Taos Ski Valley will be sold to a billionaire conservationist.
“Our net revenues are not sufficient to fund the improvements needed,” said TSV Chief Executive Officer Mickey Blake. He said construction of a new lift up Kachina Peak would have “eaten up all our cash reserves.”
Blake said that buyer Louis Bacon has the capital to purchase new lifts, rebuild the base area and construct a hotel, all necessary improvements. “They're definitely going to do higher-end stuff,” Blake said.
No employees will lose their jobs, he said, “it will be seamless.” Blake will step down as CEO to be replaced by Gordon Briner, now chief operations officer. Bacon said Blake will retain his seat on the company's board of directors.
During the holidays, the ski area will be at peak employment levels, with 415 full- and 200 part-timers. Blake said 120 employees have more than 20 years of service.
Bacon is founder and CEO of the hedge fund company Moore Capital Management and a resident of New York State.
According to the Forbes magazine's website, Bacon is number 371 of the 400 richest people in America, with a net worth of $1.4 billion as of September 2013.
He has recently been in the news in Colorado because he donated a conservation easement on more than 100,000 acres to the U.S. Fish and Wildlife service.
The decision to sell TSV was not sudden. “We had long discussions early in the summer that what's needed to be invested is beyond what we can come up with,” Blake said. He approached Bacon and negotiated with the investor himself.
Speaking in his office at the ski valley, Blake said the reaction of the family has been “very mixed emotions — most of us grew up right here.”
Included in the purchase is the Forest Service use permit for about 1,200 acres, the base area of about 100 deeded acres, 20 acres uphill at the Phoenix Restaurant, lifts, snowmaking and grooming equipment, subdivision lots at the Pioneers Glade, “and our fancy parking lot shuttles,” Blake said.
He said the parties have signed a strict confidentiality agreement and will not disclose the price.
The majority of the corporation has been owned by the families of Mickey Blake and Wendy Blake Stagg, children of patriarch Ernie Blake. Minority interests are owned by Rhoda Blake — Ernie Blake's widow, the Pond family in Taos, Mitchell family in Santa Fe, McGuckin family of Albuquerque and Pfister family in Aspen. Ernie Blake founded the ski valley in 1955.
The TSV sale will be completed pending shareholder approval at a January meeting.
Bacon has been a property owner at TSV since 1996. He owns undeveloped acreage near the U.S. Forest Service boundary and TSV uphill of the El Funko ski run.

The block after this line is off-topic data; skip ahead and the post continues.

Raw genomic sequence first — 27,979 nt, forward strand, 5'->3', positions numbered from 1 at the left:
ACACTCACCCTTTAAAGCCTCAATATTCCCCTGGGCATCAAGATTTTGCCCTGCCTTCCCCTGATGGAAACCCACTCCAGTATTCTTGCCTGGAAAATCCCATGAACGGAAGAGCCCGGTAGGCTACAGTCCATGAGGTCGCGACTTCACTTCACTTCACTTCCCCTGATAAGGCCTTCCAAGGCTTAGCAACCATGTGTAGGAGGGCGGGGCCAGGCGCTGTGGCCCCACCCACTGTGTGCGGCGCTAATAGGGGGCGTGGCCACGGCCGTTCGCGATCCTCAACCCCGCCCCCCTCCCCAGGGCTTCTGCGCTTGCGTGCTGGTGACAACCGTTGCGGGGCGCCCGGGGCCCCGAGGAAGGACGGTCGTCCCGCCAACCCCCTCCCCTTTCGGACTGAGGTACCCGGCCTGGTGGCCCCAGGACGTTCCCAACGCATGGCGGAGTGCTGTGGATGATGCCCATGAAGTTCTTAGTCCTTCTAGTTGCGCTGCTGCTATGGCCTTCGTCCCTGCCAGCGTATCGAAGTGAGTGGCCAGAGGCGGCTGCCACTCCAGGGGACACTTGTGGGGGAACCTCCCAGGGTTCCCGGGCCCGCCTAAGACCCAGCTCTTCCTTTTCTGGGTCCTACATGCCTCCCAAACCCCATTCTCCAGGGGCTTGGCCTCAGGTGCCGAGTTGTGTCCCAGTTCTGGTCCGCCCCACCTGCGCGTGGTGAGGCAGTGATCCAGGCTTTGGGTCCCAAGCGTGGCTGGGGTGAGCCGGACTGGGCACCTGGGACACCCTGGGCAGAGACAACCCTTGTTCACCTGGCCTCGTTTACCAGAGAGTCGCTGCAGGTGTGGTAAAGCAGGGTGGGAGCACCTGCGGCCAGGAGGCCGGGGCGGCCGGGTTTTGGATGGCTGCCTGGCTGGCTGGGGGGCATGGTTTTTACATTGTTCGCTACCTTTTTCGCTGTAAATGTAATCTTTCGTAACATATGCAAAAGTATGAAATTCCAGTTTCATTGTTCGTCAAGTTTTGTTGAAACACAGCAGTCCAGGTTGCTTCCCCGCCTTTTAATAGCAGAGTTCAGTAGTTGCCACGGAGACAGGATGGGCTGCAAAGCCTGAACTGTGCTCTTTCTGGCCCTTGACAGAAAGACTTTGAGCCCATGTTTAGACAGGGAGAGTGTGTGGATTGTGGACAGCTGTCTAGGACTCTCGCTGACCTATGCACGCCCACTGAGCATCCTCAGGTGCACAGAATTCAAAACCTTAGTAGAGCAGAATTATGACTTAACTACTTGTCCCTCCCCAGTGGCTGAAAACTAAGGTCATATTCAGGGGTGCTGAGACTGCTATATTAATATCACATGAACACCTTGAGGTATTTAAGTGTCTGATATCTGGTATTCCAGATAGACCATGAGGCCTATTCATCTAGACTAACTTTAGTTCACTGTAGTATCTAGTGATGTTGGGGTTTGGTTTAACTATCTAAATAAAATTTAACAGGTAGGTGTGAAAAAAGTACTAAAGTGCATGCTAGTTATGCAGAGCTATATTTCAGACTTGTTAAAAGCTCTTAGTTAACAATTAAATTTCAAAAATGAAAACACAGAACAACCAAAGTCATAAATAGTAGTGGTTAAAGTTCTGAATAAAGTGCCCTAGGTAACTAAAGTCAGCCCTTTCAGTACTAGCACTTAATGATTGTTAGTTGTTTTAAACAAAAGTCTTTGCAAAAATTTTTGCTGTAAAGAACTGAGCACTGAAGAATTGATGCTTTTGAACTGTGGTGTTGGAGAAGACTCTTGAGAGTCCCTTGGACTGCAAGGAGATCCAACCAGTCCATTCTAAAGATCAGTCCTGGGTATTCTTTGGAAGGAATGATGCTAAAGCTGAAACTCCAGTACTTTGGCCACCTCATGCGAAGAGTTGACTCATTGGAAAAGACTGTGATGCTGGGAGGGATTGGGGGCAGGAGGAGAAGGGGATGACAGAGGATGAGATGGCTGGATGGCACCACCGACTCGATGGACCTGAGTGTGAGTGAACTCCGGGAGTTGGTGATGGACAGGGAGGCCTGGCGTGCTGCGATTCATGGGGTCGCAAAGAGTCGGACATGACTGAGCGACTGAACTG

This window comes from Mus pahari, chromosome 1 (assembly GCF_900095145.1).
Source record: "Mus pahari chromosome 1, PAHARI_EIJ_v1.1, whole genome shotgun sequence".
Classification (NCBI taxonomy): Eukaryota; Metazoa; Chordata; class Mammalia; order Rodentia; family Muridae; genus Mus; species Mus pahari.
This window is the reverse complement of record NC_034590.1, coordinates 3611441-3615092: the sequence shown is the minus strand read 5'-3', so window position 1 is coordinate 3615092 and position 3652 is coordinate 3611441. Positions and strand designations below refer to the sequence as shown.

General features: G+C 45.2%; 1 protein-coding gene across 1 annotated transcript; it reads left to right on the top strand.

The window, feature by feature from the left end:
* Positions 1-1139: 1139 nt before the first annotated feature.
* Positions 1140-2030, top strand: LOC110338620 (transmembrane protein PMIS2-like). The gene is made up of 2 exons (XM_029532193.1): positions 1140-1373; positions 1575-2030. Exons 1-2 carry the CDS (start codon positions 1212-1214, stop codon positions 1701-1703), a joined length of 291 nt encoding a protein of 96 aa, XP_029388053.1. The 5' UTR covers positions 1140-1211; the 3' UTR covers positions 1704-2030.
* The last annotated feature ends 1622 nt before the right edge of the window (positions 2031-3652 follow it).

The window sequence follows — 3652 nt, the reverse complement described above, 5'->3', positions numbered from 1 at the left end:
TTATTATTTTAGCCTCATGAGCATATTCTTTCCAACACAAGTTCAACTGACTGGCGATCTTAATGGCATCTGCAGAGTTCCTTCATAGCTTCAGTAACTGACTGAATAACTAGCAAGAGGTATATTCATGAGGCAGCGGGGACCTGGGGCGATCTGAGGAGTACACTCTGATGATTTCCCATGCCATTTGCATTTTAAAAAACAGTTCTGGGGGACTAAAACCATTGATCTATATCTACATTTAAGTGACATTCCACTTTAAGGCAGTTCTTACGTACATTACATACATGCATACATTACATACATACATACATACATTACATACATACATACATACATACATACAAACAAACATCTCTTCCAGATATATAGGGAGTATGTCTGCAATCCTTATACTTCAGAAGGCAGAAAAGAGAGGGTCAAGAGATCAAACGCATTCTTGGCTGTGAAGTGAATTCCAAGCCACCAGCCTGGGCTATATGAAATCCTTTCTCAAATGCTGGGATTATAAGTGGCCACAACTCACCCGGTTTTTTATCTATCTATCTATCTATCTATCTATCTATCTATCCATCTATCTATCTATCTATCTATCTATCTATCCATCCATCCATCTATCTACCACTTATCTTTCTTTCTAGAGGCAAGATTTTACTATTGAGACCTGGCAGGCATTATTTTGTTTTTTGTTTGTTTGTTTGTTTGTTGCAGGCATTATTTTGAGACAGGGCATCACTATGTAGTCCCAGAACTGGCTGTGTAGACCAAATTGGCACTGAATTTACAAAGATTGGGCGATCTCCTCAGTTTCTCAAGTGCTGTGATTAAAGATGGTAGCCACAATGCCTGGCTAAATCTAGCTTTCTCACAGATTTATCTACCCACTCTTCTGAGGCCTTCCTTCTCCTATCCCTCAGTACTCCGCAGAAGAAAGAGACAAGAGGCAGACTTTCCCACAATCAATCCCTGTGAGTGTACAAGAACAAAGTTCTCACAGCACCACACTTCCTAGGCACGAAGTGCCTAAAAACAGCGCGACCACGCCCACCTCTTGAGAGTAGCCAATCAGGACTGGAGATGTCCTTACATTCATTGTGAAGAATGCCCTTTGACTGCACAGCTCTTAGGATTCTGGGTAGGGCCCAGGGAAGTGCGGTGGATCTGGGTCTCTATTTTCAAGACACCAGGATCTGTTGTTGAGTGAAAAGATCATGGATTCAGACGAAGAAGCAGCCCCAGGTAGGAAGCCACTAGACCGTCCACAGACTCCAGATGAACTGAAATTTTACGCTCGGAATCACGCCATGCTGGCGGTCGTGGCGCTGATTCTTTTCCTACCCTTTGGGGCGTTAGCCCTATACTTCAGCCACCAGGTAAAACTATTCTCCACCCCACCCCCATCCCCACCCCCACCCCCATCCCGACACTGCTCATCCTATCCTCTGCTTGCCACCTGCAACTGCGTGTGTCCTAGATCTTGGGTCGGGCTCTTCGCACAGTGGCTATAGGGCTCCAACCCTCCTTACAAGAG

He will purchase the ski valley through Rio Hondo Holdings. That entity previously bought property to the north of the base area: the site of the Thunderbird Chalet and a parcel belonging to Tony Bryan.
Bacon's director of properties Peter Talty is at TSV this week to meet employees and the Forest Service supervisor. Talty's wife Linda Stabler worked at TSV as a ski instructor.
The Blakes are the only remaining “founding family” of downhill ski area owners in the state. In other parts of New Mexico, Red River, Sipapu, Santa Fe and Sandia ski areas are owned by families, but not by the original developers. Angel Fire belongs to a corporation, Los Alamos to a ski club, and Ski Apache to the Mescalero Apache tribe.
According to Blake, TSV is in the “small-medium” category of ski areas, with 250,000 skier days annually. It compares in size to Durango Mountain and Arapahoe basin in Colorado.
TSV has more than 110 trails and 305 inches of annual snowfall.
It is number 19 of Ski Magazine's best 30 resorts in the West.
Blake said that after the sale is complete, he will “do things I've always wanted to do,” like historical research. His daughter Adriana will continue to work in public relations and marketing in the area, but not with the ski valley. His son Hano Blake is part of a startup online ticket company in Albuquerque. Brother-in-law Chris Stagg will continue to work at the ski school, in real estate and local government. Brother Peter Blake works at the ski school, but had previously sold his interest in the corporation. Ernie Blake's widow is 95 and according to her son, a “retired ski pioneer.”
An interview with buyer Louis Bacon will appear in the Thursday (Dec. 12) print edition of The Taos News.